When the furnace blowers and burners function simultaneously, the system typically pumps cold air throughout the home. Since the air in the plenum isn't warmed enough, it needs heating. As such, the limit switch turns off the blower fan to ensure maximum indoor comfort.
A furnace limit switch also acts as a safety device, as it shuts down the gas supply to the furnace burners to prevent overheating. Once the heat exchanger gets too hot, it may crack the heat exchanger pipes and thus ruin the furnace.
Important note: If a heat exchanger cracks, toxic carbon monoxide can leak into the air inside the home– putting you at risk.
When to Replace a Furnace Limit Switch
If you're dealing with a faulty limit switch, a local furnace repair professional can replace it with a new one. Homeowners who want to attempt a DIY replacement must sufficiently understand electrical issues and how to use a multimeter.
Usually, the repair requires you to disconnect and remove the switch so you can check it for continuity. If the multimeter shows infinite resistance, the switch may be beyond repair. You need to consider replacement– which involves inserting a new limit switch, attaching the screws, and reconnecting the wires.
Pro tip: Remember to buy a limit switch with the same temperature range and voltage ratings for those planning to do a DIY replacement.
Unfortunately, some tests prove impractical even if they give out some helpful information. Case in point: Doing a continuity test on the high limit switch when the furnace shuts off may hint that it's opening at a lower temperature than usual.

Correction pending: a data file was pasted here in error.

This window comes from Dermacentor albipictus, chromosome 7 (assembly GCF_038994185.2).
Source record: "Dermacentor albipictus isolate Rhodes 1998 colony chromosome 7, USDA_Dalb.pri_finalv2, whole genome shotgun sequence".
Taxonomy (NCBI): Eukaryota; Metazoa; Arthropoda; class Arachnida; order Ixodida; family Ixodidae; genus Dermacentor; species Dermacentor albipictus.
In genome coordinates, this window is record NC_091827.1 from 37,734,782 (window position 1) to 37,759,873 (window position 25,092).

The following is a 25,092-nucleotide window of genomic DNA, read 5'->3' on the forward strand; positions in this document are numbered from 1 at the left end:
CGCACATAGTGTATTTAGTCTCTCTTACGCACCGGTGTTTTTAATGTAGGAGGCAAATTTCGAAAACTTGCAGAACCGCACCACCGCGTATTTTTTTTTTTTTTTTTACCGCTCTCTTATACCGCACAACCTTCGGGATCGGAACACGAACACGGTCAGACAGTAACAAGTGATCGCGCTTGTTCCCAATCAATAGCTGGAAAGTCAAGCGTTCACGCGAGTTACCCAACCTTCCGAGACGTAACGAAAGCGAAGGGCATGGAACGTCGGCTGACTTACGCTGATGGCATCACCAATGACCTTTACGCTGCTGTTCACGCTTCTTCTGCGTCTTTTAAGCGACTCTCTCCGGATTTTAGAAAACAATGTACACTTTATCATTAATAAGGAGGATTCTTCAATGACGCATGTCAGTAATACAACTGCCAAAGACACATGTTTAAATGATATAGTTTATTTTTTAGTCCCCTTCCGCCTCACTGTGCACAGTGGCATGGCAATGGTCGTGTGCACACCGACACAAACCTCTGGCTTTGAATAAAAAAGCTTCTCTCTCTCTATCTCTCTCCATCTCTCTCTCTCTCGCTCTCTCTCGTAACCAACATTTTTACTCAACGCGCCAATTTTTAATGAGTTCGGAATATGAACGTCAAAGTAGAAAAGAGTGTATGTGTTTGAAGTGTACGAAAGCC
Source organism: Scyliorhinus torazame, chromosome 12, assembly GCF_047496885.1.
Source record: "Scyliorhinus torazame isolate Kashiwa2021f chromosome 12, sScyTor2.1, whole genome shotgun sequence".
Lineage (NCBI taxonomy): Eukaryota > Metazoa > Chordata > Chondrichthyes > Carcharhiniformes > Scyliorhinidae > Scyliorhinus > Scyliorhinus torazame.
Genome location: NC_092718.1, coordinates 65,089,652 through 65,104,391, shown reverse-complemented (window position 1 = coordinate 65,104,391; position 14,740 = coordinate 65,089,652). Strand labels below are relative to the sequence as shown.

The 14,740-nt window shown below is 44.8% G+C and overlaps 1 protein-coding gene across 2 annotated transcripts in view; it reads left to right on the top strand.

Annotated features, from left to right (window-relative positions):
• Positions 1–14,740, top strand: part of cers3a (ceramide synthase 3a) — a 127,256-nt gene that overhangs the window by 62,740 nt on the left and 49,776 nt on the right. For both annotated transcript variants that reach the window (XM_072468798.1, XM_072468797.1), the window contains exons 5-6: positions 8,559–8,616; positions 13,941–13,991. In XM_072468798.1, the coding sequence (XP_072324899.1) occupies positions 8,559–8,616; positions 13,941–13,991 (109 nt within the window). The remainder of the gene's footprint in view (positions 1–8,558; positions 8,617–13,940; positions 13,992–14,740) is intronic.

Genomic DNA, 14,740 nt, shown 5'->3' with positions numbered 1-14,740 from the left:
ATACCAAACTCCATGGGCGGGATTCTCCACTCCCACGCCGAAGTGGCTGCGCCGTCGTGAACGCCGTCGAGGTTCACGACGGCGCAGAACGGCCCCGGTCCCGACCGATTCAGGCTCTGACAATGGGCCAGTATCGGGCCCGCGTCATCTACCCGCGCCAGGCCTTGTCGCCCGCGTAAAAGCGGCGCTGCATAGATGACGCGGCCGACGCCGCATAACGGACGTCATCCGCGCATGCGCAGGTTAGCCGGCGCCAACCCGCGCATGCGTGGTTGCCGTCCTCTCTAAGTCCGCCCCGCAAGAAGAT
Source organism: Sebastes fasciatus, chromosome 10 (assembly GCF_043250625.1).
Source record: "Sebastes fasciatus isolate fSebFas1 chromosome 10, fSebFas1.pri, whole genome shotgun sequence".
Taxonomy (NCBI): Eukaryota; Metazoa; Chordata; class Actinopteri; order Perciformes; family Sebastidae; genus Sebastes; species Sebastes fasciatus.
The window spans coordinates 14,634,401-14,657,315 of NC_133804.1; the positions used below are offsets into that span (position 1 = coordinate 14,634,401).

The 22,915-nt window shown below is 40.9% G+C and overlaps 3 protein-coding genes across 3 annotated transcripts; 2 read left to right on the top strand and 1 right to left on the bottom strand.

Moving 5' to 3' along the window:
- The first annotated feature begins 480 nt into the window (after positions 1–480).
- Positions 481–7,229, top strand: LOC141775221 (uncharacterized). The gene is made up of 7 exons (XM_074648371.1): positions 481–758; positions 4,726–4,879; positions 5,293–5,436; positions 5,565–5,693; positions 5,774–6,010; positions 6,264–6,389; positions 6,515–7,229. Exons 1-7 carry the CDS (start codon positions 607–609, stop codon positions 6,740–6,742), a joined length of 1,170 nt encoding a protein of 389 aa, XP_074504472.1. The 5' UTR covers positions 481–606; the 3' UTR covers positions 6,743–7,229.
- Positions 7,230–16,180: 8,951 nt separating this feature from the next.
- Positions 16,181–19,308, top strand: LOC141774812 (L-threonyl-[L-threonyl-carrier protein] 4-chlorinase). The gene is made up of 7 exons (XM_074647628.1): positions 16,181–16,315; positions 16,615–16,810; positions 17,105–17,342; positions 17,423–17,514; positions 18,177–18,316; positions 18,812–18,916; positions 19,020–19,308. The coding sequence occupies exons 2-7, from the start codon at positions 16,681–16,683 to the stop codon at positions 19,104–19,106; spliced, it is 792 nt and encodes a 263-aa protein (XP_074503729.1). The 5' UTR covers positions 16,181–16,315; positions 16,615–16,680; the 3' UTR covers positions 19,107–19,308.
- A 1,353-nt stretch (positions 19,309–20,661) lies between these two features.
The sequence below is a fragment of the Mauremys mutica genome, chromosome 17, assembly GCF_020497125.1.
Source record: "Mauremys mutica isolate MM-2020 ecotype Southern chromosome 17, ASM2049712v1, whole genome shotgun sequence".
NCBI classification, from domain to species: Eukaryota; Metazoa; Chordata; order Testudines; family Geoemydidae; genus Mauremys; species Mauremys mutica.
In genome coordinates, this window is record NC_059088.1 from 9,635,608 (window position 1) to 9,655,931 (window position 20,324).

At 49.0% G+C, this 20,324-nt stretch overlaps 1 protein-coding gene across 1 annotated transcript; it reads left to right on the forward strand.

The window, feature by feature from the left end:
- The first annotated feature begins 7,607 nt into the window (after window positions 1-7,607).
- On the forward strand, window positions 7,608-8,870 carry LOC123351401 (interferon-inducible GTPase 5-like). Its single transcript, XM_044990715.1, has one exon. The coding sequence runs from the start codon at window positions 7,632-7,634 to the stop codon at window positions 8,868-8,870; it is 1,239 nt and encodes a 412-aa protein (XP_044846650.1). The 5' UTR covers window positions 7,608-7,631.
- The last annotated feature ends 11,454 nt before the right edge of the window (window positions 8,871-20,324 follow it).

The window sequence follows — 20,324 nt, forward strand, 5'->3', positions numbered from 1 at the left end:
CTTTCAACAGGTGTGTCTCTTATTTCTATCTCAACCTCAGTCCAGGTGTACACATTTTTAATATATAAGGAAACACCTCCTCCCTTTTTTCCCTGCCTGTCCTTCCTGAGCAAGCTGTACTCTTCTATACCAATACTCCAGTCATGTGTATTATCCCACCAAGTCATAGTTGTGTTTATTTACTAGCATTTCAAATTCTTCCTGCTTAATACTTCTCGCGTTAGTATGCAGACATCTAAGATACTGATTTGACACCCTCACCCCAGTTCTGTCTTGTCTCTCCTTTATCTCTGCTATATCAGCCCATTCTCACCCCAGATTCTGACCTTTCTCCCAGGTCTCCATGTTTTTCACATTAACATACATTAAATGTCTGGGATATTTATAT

The good thing is, the switch in itself won't cost you much. It is relatively more straightforward (not to mention– safer) to replace the limit switch than repairing a hot furnace.
Frequently Asked Questions (FAQs)
How much does it cost to replace the Furnace Limit Switch?
A quick online browse will tell you that a standard furnace limit switch costs between $4 and $25. Ideally, every part must be OEM, though some furnaces can still work with universal switches.
Can a Furnace Limit Switch be bypassed?
Yes, however, it is not recommended to do. Bypassing things in your home's heating system may create possible dangers and safety hazards. There is no good reason to bypass a furnace limit switch because they are inexpensive when it's time for a replacement. Fortunately, furnace limit switches come cheap and are designed for the consumer's protection.
Can I buy a different furnace limit switch than the original for replacement?
It is not ideal to buy a different furnace limit switch. Always use a part similar to the original one when replacing it. Each switch will display the cut-in and cut-out temperatures, and your new control must show the same temperatures. If the level reads L210, the limit also should be cut off at 210 degrees. Using a switch with different cut-in and cut-out temperatures may result in your furnace not working correctly or may eventually be damaged. Worse, the furnace may release hazardous fumes in the furnace room with deadly carbon monoxide if your furnace overheats and the housing of your burner cracks.